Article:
Carmilo Vannucci

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TRAUMA SYSTEMS

Rural Trauma and Emergency
Medical Service Challenges in a
Sample of Western States
Jolene R. Whitney, MPA;
Susan Werner, MAS;
Susan Wilson, BSN;
Neis Sanddal, PhD;
Vicki Conditt, RN;
Peggy Sale, MSN;
Clay Mann, PhD;
Jennie Nemec, RN;
Johnathan J. Jones, BSN;
Grace Sandeno, MPH;
Diane Hartford, MS

of providing emergency medical services to largely rural
states include geographic barriers of vast expanses of
unpopulated landmass, provision of services across
mountain ranges, volcanoes, and extreme weather conditions, communication challenges due to lack of cell or radio coverage in some areas, and difficulty recruiting
and retaining trained personnel.
• KEY WORDS
Challenges of western states. Rural EMS, Rural trauma

• INTRODUCTION
Several years ago, state trauma system managers from the
western region (Alaska, Arizona, California, Colorado,
Hawaii, Idaho, Montana, Nevada, New Mexico,
Oregon, Utah, Washington, and Wyoming) began meeting annually to identify and address health care issues, particularly those related to trauma care access and deliv• ABSTRACT State trauma system managers from the western region ery. The majority of the discussions focus on the chalmeet annually to identify and address health care issues, lenges in trauma care delivery specific to the rural and particularly those related to trauma care access and deliv- frontier areas of the states. In each of these states, policy makers face a host of conery. In each of these states, policy makers face a host of convergent problems: declining populations, rapid vergent problems: declining populations, rapid growth, growth, low incomes, and high poverty rates. Challenges low incomes, and high poverty rates. This article defines some of the challenges faced in Montana, Wyoming,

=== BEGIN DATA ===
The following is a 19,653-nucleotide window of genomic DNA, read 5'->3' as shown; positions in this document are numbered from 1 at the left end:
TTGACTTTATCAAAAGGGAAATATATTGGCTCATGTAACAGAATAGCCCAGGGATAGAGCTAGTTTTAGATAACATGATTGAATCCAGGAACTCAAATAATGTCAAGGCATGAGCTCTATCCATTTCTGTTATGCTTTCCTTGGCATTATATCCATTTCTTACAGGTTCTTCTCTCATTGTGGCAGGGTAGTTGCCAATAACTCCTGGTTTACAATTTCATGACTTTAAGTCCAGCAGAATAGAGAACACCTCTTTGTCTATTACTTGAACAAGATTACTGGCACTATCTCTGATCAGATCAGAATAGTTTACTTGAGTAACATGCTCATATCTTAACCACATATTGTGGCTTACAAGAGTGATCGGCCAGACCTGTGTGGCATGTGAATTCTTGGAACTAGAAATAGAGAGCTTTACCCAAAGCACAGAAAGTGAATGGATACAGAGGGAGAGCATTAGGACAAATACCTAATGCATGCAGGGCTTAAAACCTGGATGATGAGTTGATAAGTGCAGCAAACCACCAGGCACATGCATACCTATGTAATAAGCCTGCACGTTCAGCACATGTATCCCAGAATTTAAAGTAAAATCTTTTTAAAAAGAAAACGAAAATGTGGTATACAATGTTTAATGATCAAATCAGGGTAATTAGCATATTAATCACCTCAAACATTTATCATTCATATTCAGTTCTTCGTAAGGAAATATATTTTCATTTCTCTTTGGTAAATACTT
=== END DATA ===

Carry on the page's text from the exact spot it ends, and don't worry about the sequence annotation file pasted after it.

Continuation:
Author Affiliations: Utah Department of Health, Salt Lake
Utah, Colorado, Arizona, Oregon, and Hawaii, and proCity, Utah (Mss Whitney and Hartford); Oregon Department vides a brief review of the diverse ways that states are
of Human Services, North England Salem, Oregon (Ms Werner);
meeting the challenge of providing trauma care.
Wyoming Department of Health, Cheyenne, Wyoming
(Ms Wilson); Critical Illness and Trauma Foundation,
Bozeman, Montana (Dr Sanddal); Arizona Department of
Health Services, Phoenix, Arizona (Ms Conditt); Hawaii
Department of Health, Honolulu, Hawaii (Ms Sale); University of Utah School of Medicine, Salt Lake City, Utah (Dr Mann);
Montana Department of Public Health and Human Services,
Helena, Montana (Ms Nemec); California Emergency Medical
Services Authority, Sacramento, California (Mr Jones); and
Colorado Department of Public Health and Environment,
Denver (Ms Sandeno).
Correspondence: Jolene R. Whitney, MPA, Utah Bureau of
Emergency Medical Services and Preparedness Utah
Department of Health, PO Box 142004, Salt Lake City, UT
84114 (jrwhitney@utah.gov).

158 .

Journal of Trauma Nursing • Volume 17, Number 3

• DEFINING RURAL
A review of the literature yields conflicting information
about the definitions of rural and frontier regions, which
vary according to specific state and federal programs.
Metrics used to define such regions include population
density, distance from specific services or a population
center, availability of transportation and paved roads,
and seasonal changes in access to services. Most definitions, however, are population-based. The Census bureau describes urban units, which are
utilized to describe urban areas surrounded by rural

July-September 2010

territories, population, and housing; furthermore, urban
areas or units comprise 1 or more central places and
urban fringes that have a minimum of 50 000 people.' All
other areas are considered rural.^ The US Department of
Agriculture uses rural-urban continuum codes to distinguish metro counties by size and nonmetro counties by their degree of urbanization or proximity to metro areas.^
The Office of...
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